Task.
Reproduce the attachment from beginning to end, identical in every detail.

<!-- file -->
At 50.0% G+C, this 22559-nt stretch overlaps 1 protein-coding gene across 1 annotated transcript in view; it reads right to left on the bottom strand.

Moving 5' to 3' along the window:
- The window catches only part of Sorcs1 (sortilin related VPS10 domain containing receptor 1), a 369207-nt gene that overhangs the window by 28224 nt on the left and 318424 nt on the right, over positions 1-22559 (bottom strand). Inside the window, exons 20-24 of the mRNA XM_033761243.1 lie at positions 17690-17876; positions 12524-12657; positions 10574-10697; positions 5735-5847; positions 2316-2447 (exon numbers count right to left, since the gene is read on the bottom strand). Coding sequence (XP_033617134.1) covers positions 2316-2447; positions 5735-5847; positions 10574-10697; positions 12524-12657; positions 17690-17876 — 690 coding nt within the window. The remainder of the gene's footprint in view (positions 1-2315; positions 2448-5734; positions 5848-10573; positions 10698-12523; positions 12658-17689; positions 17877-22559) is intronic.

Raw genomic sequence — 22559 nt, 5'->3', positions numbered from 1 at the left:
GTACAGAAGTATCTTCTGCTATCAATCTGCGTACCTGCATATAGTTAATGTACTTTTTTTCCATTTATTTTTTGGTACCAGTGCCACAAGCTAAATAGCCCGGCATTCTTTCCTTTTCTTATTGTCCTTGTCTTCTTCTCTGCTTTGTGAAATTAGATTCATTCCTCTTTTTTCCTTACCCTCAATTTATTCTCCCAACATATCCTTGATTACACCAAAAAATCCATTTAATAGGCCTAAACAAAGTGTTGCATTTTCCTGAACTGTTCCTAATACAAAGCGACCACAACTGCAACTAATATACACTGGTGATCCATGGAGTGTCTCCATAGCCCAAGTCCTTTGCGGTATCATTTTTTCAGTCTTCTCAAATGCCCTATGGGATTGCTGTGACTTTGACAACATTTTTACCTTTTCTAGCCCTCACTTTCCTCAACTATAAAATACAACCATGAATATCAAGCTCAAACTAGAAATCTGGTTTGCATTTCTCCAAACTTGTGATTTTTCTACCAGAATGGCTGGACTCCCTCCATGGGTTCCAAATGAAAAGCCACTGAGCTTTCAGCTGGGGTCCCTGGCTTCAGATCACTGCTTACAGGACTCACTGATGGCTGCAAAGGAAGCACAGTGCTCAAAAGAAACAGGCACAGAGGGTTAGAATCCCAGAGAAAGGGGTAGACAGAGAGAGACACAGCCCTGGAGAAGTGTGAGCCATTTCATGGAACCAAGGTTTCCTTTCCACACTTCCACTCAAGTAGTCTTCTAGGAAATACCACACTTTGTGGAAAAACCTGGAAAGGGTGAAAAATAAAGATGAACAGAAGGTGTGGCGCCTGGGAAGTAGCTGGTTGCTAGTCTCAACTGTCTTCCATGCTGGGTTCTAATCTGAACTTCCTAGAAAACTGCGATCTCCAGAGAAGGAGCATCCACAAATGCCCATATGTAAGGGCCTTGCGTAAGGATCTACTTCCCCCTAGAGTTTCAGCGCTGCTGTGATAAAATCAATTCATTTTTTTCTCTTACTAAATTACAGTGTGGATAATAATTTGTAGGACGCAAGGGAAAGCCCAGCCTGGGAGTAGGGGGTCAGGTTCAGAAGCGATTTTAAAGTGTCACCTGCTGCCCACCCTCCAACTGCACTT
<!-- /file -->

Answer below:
At 50.0% G+C, this 22559-nt stretch overlaps 1 protein-coding gene across 1 annotated transcript in view; it reads right to left on the bottom strand.

Moving 5' to 3' along the window:
- The window catches only part of Sorcs1 (sortilin related VPS10 domain containing receptor 1), a 369207-nt gene that overhangs the window by 28224 nt on the left and 318424 nt on the right, over positions 1-22559 (bottom strand). Inside the window, exons 20-24 of the mRNA XM_033761243.1 lie at positions 17690-17876; positions 12524-12657; positions 10574-10697; positions 5735-5847; positions 2316-2447 (exon numbers count right to left, since the gene is read on the bottom strand). Coding sequence (XP_033617134.1) covers positions 2316-2447; positions 5735-5847; positions 10574-10697; positions 12524-12657; positions 17690-17876 — 690 coding nt within the window. The remainder of the gene's footprint in view (positions 1-2315; positions 2448-5734; positions 5848-10573; positions 10698-12523; positions 12658-17689; positions 17877-22559) is intronic.

Raw genomic sequence — 22559 nt, 5'->3', positions numbered from 1 at the left:
GTACAGAAGTATCTTCTGCTATCAATCTGCGTACCTGCATATAGTTAATGTACTTTTTTTCCATTTATTTTTTGGTACCAGTGCCACAAGCTAAATAGCCCGGCATTCTTTCCTTTTCTTATTGTCCTTGTCTTCTTCTCTGCTTTGTGAAATTAGATTCATTCCTCTTTTTTCCTTACCCTCAATTTATTCTCCCAACATATCCTTGATTACACCAAAAAATCCATTTAATAGGCCTAAACAAAGTGTTGCATTTTCCTGAACTGTTCCTAATACAAAGCGACCACAACTGCAACTAATATACACTGGTGATCCATGGAGTGTCTCCATAGCCCAAGTCCTTTGCGGTATCATTTTTTCAGTCTTCTCAAATGCCCTATGGGATTGCTGTGACTTTGACAACATTTTTACCTTTTCTAGCCCTCACTTTCCTCAACTATAAAATACAACCATGAATATCAAGCTCAAACTAGAAATCTGGTTTGCATTTCTCCAAACTTGTGATTTTTCTACCAGAATGGCTGGACTCCCTCCATGGGTTCCAAATGAAAAGCCACTGAGCTTTCAGCTGGGGTCCCTGGCTTCAGATCACTGCTTACAGGACTCACTGATGGCTGCAAAGGAAGCACAGTGCTCAAAAGAAACAGGCACAGAGGGTTAGAATCCCAGAGAAAGGGGTAGACAGAGAGAGACACAGCCCTGGAGAAGTGTGAGCCATTTCATGGAACCAAGGTTTCCTTTCCACACTTCCACTCAAGTAGTCTTCTAGGAAATACCACACTTTGTGGAAAAACCTGGAAAGGGTGAAAAATAAAGATGAACAGAAGGTGTGGCGCCTGGGAAGTAGCTGGTTGCTAGTCTCAACTGTCTTCCATGCTGGGTTCTAATCTGAACTTCCTAGAAAACTGCGATCTCCAGAGAAGGAGCATCCACAAATGCCCATATGTAAGGGCCTTGCGTAAGGATCTACTTCCCCCTAGAGTTTCAGCGCTGCTGTGATAAAATCAATTCATTTTTTTCTCTTACTAAATTACAGTGTGGATAATAATTTGTAGGACGCAAGGGAAAGCCCAGCCTGGGAGTAGGGGGTCAGGTTCAGAAGCGATTTTAAAGTGTCACCTGCTGCCCACCCTCCAACTGCACTT